Once you're in orbit, set your ground target, and again adjust your inclination to bring your orbit over your target.  Remember, you want to be a quarter orbit off of your target to be able to bring your orbit over it, either approaching or past.  Once that's done, it's usually easiest to wait until you're about a quarter orbit or less away from your target and start braking.  Most ships I've seen will be able to brake down to an atmospheric entry vector in that amount of time, and bring themselves in at a reasonable speed.  If your orbit is too high, you might come in at an awkwardly steep angle.  Depending on how good your braking is, you might even come in too fast.  If you're too low, you'll probably come in way too fast, not being able to shed enough speed before kissing the atmosphere.  One of the most confounding things about orbits is that a lower orbit is much faster over the ground.  Since brakes are so effective, and don't consume propellant, I strongly recommend coming in from a higher orbit.  Trial and balls of fire here until better tools are available.  You should also, ideally, be entering with the rotation of the planet (west to east), but I'm not sure if that really applies with DU.

Adjusting an orbit:

The rules here are pretty simple:  If you want to adjust your orbits height, you burn on the far side from the side you want to adjust.  Burn pro-grade to raise, and retro-grade to lower.  Inclination, we've already covered.  You can also burn 'straight up' away from the planet to walk an orbit out on the close side and in on the far side, which will translate the entire orbit in the direction you're burning without changing the shape of it too much.  Same goes for burning in, towards the ground.  That's useful for cleaning up a mostly circular orbit, although it's not great on fuel usage.  I'm not sure if there are any in-game tools for adjusting apo/peri, but I can say it's entirely doable with pen/paper/time and knowledge of your weight/thrust.

 

(Paint 3D is hard to use, okay?)

eccentric.png.dcc7316845a4b2d00697b794050741b9.png

Notes:

DU isn't nearly as difficult to hit a target as a game like KSP.  You can eyeball the crap out of things and still get where you're going, just by using more fuel and thrusting through the problem.  Things like Hohmann transfers are less useful given the acceleration of ships, but the concepts mostly still apply.  I don't expect people to really need this information for their first ship built on a Dynamic Core S with 4 Space Engine Ms attached, but I'm hoping it helps people who have ships that require rockets to get out of atmo, and take a long time to get up/down to speed.  There's also absolute mountains of information skimmed over here, especially concerning orbital inclination adjustment, and quite a bit that I don't know about how DU works.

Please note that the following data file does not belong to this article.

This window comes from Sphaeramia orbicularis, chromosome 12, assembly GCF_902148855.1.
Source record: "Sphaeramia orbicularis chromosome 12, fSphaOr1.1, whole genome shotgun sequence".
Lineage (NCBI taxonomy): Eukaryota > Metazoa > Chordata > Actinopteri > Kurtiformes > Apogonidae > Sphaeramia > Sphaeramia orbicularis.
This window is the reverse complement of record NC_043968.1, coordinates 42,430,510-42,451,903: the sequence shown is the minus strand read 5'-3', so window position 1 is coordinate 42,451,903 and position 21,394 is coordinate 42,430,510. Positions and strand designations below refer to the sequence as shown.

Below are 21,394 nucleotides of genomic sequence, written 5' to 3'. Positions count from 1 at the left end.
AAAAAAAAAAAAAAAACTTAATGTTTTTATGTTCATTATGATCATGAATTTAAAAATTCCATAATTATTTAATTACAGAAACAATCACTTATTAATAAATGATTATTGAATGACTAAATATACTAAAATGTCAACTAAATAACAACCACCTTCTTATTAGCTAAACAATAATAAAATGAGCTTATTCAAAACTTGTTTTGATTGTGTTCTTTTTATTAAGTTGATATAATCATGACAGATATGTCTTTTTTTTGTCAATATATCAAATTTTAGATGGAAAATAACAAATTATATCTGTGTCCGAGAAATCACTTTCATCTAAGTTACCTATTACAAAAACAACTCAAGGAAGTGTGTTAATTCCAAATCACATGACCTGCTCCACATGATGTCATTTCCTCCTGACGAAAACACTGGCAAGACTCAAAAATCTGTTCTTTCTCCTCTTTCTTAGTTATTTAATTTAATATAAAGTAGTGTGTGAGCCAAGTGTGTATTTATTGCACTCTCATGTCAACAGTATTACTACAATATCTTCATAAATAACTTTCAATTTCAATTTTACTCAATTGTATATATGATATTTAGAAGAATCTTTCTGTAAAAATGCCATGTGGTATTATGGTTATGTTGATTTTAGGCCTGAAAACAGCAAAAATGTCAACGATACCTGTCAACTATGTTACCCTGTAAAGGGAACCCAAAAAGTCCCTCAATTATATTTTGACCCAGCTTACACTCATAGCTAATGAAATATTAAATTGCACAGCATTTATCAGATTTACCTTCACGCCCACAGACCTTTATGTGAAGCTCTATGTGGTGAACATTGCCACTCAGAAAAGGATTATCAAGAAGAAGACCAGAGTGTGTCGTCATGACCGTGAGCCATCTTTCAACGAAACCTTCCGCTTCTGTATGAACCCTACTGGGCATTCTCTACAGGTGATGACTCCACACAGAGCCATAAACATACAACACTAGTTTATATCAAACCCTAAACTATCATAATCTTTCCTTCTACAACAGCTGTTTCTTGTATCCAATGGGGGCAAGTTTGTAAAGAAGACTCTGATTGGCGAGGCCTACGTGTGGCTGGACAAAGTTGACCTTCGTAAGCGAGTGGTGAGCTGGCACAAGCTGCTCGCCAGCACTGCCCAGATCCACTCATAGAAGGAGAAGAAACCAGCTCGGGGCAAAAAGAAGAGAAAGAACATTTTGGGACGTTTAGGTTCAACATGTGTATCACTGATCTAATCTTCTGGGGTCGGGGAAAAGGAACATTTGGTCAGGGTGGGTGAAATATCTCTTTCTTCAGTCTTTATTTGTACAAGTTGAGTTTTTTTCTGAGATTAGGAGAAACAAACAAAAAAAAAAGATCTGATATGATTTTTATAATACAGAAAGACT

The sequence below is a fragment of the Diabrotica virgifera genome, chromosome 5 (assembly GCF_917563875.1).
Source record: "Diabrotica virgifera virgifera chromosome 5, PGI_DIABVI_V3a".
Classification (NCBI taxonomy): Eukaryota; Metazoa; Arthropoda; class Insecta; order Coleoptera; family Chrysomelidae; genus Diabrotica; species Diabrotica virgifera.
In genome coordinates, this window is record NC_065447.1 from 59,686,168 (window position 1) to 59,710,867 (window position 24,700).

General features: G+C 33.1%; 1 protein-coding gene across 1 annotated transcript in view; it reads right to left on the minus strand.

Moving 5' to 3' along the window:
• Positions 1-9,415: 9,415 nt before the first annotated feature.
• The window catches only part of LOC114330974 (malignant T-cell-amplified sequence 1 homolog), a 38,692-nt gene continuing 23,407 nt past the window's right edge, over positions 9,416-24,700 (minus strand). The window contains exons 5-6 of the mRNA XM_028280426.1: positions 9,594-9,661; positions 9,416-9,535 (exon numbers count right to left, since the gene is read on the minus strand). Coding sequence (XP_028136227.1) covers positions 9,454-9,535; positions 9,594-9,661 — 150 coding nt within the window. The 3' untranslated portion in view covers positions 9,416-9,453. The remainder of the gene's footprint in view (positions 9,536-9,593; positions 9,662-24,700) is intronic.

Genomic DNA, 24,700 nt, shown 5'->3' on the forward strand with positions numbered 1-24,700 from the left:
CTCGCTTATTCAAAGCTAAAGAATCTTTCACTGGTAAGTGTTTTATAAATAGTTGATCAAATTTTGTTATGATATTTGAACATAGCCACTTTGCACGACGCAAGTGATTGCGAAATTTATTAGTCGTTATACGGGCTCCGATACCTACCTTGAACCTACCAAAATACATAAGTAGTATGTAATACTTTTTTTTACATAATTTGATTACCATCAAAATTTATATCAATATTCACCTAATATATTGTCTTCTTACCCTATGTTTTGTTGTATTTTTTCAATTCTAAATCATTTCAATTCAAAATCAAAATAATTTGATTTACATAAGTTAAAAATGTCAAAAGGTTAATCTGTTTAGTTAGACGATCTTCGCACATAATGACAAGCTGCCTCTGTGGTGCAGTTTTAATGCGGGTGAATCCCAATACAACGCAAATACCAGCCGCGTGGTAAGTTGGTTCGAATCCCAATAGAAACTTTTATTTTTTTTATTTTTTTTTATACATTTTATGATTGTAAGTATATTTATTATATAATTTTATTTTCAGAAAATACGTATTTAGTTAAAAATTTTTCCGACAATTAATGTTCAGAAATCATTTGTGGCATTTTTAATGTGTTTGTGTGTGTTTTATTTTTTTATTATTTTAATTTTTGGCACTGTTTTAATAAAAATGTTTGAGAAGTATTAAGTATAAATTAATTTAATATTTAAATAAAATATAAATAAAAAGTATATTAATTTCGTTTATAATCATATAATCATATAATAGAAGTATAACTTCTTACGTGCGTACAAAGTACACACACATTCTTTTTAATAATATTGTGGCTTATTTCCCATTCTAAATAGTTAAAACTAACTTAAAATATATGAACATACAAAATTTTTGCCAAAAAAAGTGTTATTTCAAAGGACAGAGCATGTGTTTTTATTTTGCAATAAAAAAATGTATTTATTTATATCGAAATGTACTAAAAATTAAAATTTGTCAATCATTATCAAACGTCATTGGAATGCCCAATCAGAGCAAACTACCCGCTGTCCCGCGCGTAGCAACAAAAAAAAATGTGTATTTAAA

Hopefully this helps someone get around easier.  There are probably errors in here, and bad explanations, so certainly call them out I'll be happy to update.

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I noticed a difference in deceleration while near or far from planet. Doing retrograde burn plus breaks in space between planets shows about 0.5g of acceleration on ship panel and doing same thing near planet shows about 1.4g .

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Nice guide. I've found that my experience in Kerbal Space Program can be applied very well in this game. I'm thrilled that it does.. first non-KSP game I've played that does stuff like this.

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20 minutes ago, Ambaire said:

What the hell does that mean?

The OP's post is in perfectly fine formatting.

I could use more explanation for the first two images but overall the knowledge shared here is quite useful.

 

People, especially new ones, should really take note of the fourth image. As a rescuer, I've encountered many situations where many new people just aim for the moons and went splat like a bug on the front bumper. Thades is also a fun location where 'the ground came up faster than I thought and couldn't stop in time'.

 

It's much better to miss a planet and be forced to correct your construct in space rather than wreck and be forced to correct your thought process on the ground. Time in orbit isn't time wasted, it's time taking in the beauty of the game.

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Thanks for the feedback!  I've been looking for videos that might be applicable, but space travel in DU seems so much easier than a game like KSP that I'm not sure the concepts are worth learning for DU navigation.  Since it's so much less complicated, many of the concepts are sort of just nice to know.  I'll look into making a video after work the next few days.

 

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17 minutes ago, FreedomATX said:

Thanks for the feedback!  I've been looking for videos that might be applicable, but space travel in DU seems so much easier than a game like KSP that I'm not sure the concepts are worth learning for DU navigation.  Since it's so much less complicated, many of the concepts are sort of just nice to know.  I'll look into making a video after work the next few days.

 

Check out 

 

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On 9/4/2020 at 10:02 AM, FreedomATX said:

The ideal orbit will be one that is on the same plane as our target

This is what I struggle with right now. I don't know if I'm missing an existing feature, but I haven't found a good way to orient myself in space besides pointing at the destination and hitting the throttle. Being able to see a 3d map with my position relative to other planets, and a line of my current orbit/trajectory would really take space flight to another level for me. Does anybody know of a programming board setup like this so I could have a navigator viewing 3d positioning data in real time?